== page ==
LONDON (Morning Star) - This was the scene on the streets of London on Saturday when three-quarters of a million people staged the biggest protest yet in the fightback against the Tory-led coalition's brutal cuts program.
Some estimates put the number on the Trades Union Council-organized March for the Alternative as high as 800,000 - ordinary women, men and children from across Britain determined to add their voice to the resistance.
The demonstration brought together a broad cross-section of Britain's working class from the public and private sectors, young and old, black and white.
Its huge scale sent a warning to Prime Minister David Cameron that the trade union movement will not stand idly by while millions are made unemployed and public services are decimated.
Setting off from London's Embankment, workers from every walk of life donned union colors, waved flags and passionately chanted as they moved slowly towards a rally in Hyde Park.
People were still arriving in the park after the speakers had finished five hours after the head of the march had set off at 12 p.m.
Unite union General Secretary Len McCluskey, addressing the hundreds of thousands who did make it to Hyde Park by the start of speeches at 2 p.m., pointed out to huge cheers that the tail end was still at Waterloo Bridge four miles away.
McCluskey drew repeated roars of approval from the crowd after declaring of the Tories: "Unless they stop their cuts and drop the NHS Bill, this will be their poll tax." [He was referring to a bill seen as a move toward privatization of Britain's National Health Service.]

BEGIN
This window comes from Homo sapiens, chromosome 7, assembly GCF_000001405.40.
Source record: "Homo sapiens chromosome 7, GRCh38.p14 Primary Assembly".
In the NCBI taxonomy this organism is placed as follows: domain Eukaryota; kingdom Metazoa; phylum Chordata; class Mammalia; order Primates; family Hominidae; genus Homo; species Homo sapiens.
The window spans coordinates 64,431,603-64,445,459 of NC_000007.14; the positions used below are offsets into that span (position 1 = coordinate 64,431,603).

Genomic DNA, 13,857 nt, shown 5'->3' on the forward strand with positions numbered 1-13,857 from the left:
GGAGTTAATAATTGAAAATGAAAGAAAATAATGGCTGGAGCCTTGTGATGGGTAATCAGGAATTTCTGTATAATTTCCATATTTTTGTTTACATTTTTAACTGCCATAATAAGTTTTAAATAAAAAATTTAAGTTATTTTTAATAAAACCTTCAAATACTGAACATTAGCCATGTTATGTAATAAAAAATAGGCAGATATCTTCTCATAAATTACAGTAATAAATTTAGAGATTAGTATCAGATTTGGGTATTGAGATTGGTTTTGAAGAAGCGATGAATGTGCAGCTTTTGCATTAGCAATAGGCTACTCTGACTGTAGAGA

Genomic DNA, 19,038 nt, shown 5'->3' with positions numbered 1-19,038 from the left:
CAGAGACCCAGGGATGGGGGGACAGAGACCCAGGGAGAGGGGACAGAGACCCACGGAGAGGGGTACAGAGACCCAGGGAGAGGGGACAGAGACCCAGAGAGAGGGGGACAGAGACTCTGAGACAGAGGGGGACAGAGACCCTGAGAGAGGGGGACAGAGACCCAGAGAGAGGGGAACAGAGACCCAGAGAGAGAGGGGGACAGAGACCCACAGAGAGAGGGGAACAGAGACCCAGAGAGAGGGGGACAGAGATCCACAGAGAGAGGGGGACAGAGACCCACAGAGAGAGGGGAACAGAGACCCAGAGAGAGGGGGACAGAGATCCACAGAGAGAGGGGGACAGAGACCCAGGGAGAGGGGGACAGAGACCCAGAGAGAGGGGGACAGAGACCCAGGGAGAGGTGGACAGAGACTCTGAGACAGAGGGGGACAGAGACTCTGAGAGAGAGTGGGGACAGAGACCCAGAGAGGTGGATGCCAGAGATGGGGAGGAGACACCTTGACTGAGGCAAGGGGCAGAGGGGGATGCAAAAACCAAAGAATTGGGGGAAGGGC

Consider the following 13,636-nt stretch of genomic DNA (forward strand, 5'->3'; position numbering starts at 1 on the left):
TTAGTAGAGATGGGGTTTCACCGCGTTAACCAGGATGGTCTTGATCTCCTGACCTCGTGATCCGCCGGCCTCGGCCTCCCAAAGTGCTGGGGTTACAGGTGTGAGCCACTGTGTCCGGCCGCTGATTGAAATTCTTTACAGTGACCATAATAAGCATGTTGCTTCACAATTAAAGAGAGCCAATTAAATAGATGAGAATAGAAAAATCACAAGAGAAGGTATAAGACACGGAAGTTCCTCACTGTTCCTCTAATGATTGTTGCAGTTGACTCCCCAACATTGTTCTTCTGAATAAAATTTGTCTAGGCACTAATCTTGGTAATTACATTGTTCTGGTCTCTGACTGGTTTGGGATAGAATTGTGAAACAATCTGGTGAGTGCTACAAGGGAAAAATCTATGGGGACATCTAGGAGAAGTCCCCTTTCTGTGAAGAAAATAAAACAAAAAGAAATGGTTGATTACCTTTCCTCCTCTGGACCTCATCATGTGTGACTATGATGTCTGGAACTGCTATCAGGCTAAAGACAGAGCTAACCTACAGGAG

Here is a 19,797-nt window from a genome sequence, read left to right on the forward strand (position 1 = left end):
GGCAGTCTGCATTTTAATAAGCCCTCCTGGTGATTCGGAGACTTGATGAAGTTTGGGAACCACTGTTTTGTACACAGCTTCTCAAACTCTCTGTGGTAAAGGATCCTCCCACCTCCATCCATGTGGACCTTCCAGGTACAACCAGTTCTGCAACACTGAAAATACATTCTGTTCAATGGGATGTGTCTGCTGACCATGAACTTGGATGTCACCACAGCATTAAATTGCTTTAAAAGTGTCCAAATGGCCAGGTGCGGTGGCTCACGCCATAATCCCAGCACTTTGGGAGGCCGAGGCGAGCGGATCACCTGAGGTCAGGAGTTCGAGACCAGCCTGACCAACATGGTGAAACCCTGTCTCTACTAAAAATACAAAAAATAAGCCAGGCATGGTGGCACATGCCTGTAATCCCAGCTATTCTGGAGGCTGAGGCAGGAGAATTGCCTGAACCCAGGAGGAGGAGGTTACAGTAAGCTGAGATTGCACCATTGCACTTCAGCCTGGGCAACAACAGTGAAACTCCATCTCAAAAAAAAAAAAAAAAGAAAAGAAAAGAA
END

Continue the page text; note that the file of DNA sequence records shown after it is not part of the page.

Tens of thousands of first-time marchers turned out to march through London.
Maritime worker Martin Ingham had travelled from Liverpool to take part in his first march.
Speaking to the Morning Star he said: "I'm worried about cuts to the Maritime Coastguard Agency, the merchant navy and to the tug fleet."
Ingham added that the cuts were an attack on the poor and that's what made him determined to attend his first protest march.
Selina Clark from Withernsea just outside Hull had left home at 4 a.m. to make the demonstration.
She said that she was marching for the first time because she "didn't want to lose her job" at a primary school.
"Unemployment is getting worse and we are starting to see the consequences," Clark said.
Although the TUC-organized demonstration was trouble-free there were some small scuffles.
And many people were annoyed when the police closed Embankment station before the march began because of the sheer scale of the demonstration, adding an extra mile for would-be marchers.
Originally published at MorningStarOnline.
Photo: National Union of Rail, Maritime and Transport Workers (RMT) members gather for the march and rally in London, March 26. tuc.org.uk